A major responsibility of the physician is to suggest to a couple when to discontinue attempts at conception.

    Review of Section III

    Each treatment plan must be custom-designed based upon etiology(ies), patient age, resources, desires etc. Note that available treatments are often designed to bypass certain irreparable obstacles in the reproductive system. For example, hMG bypasses hypothalamic/pituitary dysfunction by directly stimulating the ovaries. IVF bypasses tubal and peritoneal disease, and optimizes sperm function. And, artificial insemination bypasses cervical mucus dysfunction.

    Understanding the mechanisms of action of the ovulation inducing agents is critical to rationally treat anovulatory women. There are treatments available to circumvent almost all problems with the reproductive system with the following three prerequisites: functional spermatozoa, functional oocytes and a normal uterus. Even these circumstances can be skirted if the couple is willing to use donated gametes and/or surrogacy when necessary.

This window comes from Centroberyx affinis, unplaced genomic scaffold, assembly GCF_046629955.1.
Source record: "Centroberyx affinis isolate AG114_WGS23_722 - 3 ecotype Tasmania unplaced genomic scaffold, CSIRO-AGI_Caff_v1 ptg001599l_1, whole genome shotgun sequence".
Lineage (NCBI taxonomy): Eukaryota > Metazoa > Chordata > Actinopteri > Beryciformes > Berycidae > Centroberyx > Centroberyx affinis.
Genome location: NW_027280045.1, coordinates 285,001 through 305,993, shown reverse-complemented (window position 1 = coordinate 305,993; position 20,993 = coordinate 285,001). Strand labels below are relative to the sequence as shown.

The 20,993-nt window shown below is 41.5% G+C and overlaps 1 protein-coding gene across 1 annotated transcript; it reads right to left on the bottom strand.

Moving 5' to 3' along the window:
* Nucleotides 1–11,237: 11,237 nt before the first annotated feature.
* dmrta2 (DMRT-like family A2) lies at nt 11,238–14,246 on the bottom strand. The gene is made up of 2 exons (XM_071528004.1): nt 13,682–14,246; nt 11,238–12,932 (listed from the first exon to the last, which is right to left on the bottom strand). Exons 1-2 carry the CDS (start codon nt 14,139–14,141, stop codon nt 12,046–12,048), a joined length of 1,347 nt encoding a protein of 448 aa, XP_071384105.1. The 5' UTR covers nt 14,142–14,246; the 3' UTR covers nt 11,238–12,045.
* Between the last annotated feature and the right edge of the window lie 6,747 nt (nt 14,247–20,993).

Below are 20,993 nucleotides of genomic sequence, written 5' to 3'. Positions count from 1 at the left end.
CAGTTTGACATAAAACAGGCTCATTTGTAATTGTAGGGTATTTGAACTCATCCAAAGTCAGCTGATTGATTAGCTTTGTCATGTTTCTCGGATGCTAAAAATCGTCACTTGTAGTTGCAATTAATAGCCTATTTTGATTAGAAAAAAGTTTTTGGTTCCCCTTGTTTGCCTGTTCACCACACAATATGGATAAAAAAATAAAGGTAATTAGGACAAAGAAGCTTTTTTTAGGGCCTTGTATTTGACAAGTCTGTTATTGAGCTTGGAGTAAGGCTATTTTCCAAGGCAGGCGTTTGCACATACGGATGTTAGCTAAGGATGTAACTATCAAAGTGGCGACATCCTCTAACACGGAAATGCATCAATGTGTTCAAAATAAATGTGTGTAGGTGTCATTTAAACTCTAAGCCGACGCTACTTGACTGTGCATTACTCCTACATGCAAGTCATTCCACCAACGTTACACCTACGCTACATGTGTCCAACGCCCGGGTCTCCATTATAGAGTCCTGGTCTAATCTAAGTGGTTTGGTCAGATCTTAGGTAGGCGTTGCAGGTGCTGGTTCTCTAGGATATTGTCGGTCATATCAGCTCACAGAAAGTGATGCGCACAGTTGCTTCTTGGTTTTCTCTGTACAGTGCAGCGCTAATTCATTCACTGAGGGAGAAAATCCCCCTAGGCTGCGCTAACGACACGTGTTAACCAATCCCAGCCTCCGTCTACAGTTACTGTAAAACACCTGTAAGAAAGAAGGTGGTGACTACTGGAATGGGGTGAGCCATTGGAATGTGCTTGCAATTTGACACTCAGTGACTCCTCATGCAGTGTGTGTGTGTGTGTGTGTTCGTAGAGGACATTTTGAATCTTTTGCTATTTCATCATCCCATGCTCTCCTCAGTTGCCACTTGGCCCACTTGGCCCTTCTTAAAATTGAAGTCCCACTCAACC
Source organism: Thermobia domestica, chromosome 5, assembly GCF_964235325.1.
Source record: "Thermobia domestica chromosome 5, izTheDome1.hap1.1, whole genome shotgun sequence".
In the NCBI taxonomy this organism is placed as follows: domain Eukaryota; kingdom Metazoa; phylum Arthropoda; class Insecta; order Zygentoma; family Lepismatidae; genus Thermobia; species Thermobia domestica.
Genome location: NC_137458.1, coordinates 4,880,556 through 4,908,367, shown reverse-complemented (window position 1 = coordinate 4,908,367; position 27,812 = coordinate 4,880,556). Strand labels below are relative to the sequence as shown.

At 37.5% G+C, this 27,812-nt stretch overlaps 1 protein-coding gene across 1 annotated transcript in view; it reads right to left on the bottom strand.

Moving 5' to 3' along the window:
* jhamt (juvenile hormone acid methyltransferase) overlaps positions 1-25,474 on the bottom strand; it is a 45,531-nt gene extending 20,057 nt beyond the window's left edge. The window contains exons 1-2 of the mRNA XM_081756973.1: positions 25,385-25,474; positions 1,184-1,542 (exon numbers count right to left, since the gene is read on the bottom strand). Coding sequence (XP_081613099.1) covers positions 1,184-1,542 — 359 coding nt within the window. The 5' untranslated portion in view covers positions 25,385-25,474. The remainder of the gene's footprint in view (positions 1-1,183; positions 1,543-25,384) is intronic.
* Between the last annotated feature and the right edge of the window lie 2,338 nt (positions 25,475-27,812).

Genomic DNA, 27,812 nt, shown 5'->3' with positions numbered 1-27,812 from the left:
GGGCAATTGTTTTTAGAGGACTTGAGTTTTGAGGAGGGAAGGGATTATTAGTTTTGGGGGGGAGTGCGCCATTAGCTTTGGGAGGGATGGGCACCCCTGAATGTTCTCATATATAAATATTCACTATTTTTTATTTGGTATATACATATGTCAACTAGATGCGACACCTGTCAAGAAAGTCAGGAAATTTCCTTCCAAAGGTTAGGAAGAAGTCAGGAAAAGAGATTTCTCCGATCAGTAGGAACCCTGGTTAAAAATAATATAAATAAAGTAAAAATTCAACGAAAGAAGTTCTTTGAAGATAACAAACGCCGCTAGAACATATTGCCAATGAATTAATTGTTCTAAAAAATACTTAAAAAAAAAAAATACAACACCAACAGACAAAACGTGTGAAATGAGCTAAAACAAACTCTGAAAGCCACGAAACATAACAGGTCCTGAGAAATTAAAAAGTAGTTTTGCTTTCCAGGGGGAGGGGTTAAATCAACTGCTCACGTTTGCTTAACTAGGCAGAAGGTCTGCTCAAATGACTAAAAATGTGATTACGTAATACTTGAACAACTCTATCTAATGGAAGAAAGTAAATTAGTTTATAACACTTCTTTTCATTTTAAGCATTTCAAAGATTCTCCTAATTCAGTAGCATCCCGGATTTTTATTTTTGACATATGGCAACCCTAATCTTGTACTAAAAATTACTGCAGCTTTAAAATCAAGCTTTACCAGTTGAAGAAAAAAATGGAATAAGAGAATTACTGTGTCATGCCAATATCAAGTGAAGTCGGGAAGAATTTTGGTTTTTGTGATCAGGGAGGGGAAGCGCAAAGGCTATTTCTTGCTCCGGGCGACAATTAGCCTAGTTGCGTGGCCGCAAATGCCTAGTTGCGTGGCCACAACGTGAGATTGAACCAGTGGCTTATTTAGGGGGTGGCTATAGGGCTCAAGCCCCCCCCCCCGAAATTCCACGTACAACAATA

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  1. Glossary

    AI:  Artificial insemination

    ART:  Artificial reproductive technologies (including AI, TDI, ZIFT, GIFT, IVF-ET, ED)

    BBT:  Basal body temperature

    Clomiphene citrate (Clomid, Serophene):  An oral antiestrogen that initiates FSH and LH release from the pituitary

    Danazol:   A synthetic testosterone derivative that prevents ovulation by inhibiting the midcycle surge of LH, used in the treatment of endometriosis

    Dyschezia:   Painful bowel movements

    Dysmenorrhea:  Painful menses

    Dyspareunia:  Painful intercourse

    ED:  Embryo donation